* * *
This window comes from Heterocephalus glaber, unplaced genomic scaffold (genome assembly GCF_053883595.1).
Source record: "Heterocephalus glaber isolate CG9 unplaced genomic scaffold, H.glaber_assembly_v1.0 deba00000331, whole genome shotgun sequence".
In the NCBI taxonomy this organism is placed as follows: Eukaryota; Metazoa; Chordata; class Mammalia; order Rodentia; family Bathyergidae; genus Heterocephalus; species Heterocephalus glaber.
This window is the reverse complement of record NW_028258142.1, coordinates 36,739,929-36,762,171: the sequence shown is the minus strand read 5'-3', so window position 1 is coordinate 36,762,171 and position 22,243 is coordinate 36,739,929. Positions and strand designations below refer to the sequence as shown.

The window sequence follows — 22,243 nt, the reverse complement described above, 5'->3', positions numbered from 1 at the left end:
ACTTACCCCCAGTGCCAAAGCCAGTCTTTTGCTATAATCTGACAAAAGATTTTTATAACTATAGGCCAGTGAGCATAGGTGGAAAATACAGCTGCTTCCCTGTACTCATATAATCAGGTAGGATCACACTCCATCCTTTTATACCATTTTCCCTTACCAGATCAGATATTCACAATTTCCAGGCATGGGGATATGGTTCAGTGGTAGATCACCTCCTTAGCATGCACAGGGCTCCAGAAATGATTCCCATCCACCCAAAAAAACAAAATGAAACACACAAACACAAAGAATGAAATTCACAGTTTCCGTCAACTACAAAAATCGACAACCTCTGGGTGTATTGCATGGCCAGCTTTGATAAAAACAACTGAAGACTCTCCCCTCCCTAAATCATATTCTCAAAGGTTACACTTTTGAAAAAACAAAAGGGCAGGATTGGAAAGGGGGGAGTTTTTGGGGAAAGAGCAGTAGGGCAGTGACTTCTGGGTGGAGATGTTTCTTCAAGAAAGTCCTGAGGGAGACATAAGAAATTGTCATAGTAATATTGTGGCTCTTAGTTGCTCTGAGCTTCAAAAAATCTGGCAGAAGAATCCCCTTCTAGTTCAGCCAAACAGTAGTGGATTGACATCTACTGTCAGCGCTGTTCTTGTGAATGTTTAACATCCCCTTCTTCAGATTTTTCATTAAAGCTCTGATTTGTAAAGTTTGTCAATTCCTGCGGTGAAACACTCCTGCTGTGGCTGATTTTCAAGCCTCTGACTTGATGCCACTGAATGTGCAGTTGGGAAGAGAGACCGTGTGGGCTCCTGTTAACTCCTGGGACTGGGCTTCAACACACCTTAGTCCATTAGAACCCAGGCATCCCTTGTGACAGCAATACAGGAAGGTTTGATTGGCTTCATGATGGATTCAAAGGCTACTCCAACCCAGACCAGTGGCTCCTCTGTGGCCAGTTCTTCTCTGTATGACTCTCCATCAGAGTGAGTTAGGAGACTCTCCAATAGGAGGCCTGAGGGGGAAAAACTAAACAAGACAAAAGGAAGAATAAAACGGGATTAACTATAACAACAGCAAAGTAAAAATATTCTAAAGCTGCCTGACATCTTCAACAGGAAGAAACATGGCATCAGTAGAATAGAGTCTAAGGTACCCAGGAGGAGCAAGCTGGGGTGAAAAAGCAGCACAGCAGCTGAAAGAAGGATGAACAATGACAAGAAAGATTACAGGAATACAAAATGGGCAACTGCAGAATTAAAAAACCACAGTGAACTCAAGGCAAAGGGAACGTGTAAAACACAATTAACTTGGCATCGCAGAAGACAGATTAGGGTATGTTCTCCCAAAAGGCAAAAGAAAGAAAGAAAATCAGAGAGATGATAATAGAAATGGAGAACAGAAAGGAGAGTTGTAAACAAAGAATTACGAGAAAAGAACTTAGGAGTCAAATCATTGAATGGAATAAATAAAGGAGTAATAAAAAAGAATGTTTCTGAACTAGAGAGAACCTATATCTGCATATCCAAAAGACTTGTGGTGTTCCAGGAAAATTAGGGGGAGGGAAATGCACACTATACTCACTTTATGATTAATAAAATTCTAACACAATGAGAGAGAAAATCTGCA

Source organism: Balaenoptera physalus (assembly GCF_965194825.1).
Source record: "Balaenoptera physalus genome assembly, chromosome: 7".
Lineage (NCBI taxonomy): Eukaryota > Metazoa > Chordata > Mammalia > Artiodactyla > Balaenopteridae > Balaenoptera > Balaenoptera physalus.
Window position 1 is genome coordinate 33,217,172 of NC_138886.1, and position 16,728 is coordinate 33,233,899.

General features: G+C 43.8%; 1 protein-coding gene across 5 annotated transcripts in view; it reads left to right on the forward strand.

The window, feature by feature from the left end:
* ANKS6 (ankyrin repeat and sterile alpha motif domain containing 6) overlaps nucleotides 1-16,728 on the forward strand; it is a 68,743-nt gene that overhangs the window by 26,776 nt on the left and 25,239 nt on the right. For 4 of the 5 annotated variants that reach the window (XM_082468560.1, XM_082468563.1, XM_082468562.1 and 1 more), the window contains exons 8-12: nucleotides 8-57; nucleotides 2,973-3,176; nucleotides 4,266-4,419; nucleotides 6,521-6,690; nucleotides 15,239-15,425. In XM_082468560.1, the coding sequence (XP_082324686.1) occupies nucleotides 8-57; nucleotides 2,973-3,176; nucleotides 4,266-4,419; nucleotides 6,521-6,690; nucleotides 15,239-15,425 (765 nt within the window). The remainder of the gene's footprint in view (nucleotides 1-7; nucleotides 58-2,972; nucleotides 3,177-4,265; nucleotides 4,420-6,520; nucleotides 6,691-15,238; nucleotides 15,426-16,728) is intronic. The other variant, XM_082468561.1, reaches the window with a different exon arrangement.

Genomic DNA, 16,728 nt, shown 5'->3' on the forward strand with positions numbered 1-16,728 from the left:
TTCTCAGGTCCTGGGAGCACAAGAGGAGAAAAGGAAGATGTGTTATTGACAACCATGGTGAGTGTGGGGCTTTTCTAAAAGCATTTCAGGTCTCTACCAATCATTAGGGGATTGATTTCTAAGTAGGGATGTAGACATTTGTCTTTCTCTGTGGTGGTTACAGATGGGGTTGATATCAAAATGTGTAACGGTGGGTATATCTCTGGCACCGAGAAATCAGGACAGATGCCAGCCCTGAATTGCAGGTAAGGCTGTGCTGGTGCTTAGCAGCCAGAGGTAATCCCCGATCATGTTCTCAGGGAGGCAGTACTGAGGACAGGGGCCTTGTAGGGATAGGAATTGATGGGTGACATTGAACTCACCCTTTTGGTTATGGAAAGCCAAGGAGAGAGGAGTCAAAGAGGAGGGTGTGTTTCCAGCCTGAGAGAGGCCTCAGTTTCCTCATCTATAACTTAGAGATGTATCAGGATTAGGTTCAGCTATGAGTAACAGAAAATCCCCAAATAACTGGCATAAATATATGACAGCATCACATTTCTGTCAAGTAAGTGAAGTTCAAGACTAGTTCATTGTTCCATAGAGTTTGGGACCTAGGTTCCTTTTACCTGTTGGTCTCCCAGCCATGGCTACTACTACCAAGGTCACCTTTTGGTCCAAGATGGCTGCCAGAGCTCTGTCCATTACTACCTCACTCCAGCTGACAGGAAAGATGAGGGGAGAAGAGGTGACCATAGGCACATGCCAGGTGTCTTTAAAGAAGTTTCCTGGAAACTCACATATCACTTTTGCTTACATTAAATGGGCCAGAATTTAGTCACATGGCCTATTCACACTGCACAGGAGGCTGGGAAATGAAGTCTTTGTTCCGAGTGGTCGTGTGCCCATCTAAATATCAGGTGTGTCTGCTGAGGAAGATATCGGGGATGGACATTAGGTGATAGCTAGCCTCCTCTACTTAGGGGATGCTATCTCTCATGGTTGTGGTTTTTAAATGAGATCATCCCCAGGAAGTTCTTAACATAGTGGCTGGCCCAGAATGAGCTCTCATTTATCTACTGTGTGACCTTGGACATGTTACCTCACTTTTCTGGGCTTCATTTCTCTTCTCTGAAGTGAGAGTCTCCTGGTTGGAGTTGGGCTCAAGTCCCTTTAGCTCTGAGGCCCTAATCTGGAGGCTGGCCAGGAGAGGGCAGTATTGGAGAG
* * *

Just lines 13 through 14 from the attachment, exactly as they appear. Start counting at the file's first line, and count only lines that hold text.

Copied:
* ANKS6 (ankyrin repeat and sterile alpha motif domain containing 6) overlaps nucleotides 1-16,728 on the forward strand; it is a 68,743-nt gene that overhangs the window by 26,776 nt on the left and 25,239 nt on the right. For 4 of the 5 annotated variants that reach the window (XM_082468560.1, XM_082468563.1, XM_082468562.1 and 1 more), the window contains exons 8-12: nucleotides 8-57; nucleotides 2,973-3,176; nucleotides 4,266-4,419; nucleotides 6,521-6,690; nucleotides 15,239-15,425. In XM_082468560.1, the coding sequence (XP_082324686.1) occupies nucleotides 8-57; nucleotides 2,973-3,176; nucleotides 4,266-4,419; nucleotides 6,521-6,690; nucleotides 15,239-15,425 (765 nt within the window). The remainder of the gene's footprint in view (nucleotides 1-7; nucleotides 58-2,972; nucleotides 3,177-4,265; nucleotides 4,420-6,520; nucleotides 6,691-15,238; nucleotides 15,426-16,728) is intronic. The other variant, XM_082468561.1, reaches the window with a different exon arrangement.

Genomic DNA, 16,728 nt, shown 5'->3' on the forward strand with positions numbered 1-16,728 from the left: